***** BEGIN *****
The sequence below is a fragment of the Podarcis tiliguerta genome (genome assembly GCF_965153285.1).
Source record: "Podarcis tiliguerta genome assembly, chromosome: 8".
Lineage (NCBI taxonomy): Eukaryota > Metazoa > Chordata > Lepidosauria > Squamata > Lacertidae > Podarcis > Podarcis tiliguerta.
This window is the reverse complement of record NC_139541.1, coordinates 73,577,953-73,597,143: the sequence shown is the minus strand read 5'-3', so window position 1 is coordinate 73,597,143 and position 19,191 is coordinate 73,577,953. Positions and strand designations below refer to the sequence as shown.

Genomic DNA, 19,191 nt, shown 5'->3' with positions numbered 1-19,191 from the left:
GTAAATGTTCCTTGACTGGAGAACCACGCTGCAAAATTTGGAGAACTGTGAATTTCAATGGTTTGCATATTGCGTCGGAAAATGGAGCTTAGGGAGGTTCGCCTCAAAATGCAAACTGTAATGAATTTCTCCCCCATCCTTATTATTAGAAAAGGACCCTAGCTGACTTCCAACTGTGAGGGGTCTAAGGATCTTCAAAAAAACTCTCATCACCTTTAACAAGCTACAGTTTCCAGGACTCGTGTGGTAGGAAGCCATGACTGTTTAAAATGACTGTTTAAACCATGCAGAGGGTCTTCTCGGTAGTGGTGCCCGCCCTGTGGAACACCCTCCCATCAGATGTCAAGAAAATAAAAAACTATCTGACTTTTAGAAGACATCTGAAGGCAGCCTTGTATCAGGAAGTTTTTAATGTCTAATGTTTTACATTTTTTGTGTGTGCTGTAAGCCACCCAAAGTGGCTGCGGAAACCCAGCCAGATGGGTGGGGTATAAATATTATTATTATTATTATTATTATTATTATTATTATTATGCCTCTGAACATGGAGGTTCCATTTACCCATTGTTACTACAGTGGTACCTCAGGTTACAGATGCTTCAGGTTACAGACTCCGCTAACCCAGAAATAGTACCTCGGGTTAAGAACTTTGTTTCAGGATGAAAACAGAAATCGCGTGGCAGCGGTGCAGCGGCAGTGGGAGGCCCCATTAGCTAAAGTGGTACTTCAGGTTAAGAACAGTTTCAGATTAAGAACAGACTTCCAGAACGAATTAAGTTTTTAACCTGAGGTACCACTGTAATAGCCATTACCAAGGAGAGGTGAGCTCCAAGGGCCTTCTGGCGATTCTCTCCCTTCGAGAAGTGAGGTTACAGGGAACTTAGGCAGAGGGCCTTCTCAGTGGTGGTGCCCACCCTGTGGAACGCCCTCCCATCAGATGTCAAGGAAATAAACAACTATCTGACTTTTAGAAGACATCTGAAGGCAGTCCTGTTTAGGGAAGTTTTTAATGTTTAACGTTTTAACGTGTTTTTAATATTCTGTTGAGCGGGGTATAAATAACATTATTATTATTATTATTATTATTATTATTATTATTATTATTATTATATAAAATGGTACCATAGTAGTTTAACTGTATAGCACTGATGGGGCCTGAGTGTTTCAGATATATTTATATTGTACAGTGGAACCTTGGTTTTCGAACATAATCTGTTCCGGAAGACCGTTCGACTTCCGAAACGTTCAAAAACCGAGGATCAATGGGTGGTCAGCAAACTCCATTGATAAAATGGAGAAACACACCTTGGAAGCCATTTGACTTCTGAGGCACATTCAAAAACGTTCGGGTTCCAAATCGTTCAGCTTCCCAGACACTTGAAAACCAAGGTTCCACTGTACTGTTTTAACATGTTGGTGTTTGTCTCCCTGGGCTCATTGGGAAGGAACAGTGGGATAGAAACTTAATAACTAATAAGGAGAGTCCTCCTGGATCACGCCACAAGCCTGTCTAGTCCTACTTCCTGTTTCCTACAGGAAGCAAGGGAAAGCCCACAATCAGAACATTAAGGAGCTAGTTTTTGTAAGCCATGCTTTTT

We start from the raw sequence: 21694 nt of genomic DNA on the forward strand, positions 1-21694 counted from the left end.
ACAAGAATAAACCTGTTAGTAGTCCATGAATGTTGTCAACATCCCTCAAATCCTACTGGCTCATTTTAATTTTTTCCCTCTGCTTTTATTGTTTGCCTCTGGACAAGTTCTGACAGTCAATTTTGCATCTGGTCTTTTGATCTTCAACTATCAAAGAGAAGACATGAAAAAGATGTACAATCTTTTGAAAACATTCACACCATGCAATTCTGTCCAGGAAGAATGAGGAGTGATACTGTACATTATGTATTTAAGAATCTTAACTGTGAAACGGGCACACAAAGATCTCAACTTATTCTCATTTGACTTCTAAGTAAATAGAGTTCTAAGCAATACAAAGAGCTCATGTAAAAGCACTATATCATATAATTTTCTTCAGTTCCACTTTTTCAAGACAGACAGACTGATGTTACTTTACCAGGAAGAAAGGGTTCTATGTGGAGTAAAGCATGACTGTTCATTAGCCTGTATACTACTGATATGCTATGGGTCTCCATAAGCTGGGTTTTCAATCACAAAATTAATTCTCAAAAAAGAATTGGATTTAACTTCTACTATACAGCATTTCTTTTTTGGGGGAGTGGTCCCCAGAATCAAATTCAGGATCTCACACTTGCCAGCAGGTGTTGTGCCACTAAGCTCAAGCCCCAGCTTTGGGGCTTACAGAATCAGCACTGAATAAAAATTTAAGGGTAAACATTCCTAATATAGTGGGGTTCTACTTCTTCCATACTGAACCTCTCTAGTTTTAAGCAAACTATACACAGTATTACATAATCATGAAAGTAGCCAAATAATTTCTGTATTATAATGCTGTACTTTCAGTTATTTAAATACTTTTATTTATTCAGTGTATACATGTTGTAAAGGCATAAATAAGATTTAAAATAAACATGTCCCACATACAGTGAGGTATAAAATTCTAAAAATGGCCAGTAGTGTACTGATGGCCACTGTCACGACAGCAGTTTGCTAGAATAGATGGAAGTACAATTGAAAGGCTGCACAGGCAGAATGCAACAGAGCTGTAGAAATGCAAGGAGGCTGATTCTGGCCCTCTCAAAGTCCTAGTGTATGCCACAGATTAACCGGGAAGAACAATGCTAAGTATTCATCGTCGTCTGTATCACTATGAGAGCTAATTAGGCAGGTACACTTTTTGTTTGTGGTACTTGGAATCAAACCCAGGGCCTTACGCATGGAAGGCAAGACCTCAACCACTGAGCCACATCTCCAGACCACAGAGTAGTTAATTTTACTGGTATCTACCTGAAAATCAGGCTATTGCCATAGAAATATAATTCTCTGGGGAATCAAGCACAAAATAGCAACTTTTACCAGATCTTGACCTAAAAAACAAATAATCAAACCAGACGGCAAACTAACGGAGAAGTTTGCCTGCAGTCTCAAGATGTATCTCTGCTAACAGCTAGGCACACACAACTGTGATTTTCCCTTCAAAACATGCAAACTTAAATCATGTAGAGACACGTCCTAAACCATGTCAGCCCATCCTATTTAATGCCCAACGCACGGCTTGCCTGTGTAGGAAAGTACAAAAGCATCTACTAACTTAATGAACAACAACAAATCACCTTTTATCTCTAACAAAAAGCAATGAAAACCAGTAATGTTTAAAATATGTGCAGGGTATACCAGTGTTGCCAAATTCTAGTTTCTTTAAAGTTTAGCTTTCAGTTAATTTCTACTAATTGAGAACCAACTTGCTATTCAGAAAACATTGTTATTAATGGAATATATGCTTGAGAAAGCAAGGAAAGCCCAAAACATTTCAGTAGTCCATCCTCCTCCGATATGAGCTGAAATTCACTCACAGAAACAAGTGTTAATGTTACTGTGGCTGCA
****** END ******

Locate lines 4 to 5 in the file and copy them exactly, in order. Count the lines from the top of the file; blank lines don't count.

This window is the reverse complement of record NC_139541.1, coordinates 73,577,953-73,597,143: the sequence shown is the minus strand read 5'-3', so window position 1 is coordinate 73,597,143 and position 19,191 is coordinate 73,577,953. Positions and strand designations below refer to the sequence as shown.

Genomic DNA, 19,191 nt, shown 5'->3' with positions numbered 1-19,191 from the left: